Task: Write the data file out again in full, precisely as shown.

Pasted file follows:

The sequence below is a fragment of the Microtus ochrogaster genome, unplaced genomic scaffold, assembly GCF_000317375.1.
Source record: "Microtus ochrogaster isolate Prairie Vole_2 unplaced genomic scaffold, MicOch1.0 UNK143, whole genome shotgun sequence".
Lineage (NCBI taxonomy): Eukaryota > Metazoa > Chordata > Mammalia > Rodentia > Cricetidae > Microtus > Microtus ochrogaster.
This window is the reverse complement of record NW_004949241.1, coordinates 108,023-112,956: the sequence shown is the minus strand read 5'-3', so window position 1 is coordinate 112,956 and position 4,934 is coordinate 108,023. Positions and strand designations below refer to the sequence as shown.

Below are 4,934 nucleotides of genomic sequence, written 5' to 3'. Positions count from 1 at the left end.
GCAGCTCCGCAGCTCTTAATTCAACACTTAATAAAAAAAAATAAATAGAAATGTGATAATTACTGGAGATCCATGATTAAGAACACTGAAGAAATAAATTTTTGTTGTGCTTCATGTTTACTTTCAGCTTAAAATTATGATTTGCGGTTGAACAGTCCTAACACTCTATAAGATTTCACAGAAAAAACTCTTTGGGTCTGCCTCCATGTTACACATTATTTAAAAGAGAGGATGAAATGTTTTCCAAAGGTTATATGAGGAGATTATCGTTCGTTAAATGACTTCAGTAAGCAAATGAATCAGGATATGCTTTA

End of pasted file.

The sequence below is a fragment of the Microtus ochrogaster genome, unplaced genomic scaffold, assembly GCF_000317375.1.
Source record: "Microtus ochrogaster isolate Prairie Vole_2 unplaced genomic scaffold, MicOch1.0 UNK143, whole genome shotgun sequence".
Lineage (NCBI taxonomy): Eukaryota > Metazoa > Chordata > Mammalia > Rodentia > Cricetidae > Microtus > Microtus ochrogaster.
This window is the reverse complement of record NW_004949241.1, coordinates 108,023-112,956: the sequence shown is the minus strand read 5'-3', so window position 1 is coordinate 112,956 and position 4,934 is coordinate 108,023. Positions and strand designations below refer to the sequence as shown.

Below are 4,934 nucleotides of genomic sequence, written 5' to 3'. Positions count from 1 at the left end.
GCAGCTCCGCAGCTCTTAATTCAACACTTAATAAAAAAAAATAAATAGAAATGTGATAATTACTGGAGATCCATGATTAAGAACACTGAAGAAATAAATTTTTGTTGTGCTTCATGTTTACTTTCAGCTTAAAATTATGATTTGCGGTTGAACAGTCCTAACACTCTATAAGATTTCACAGAAAAAACTCTTTGGGTCTGCCTCCATGTTACACATTATTTAAAAGAGAGGATGAAATGTTTTCCAAAGGTTATATGAGGAGATTATCGTTCGTTAAATGACTTCAGTAAGCAAATGAATCAGGATATGCTTTA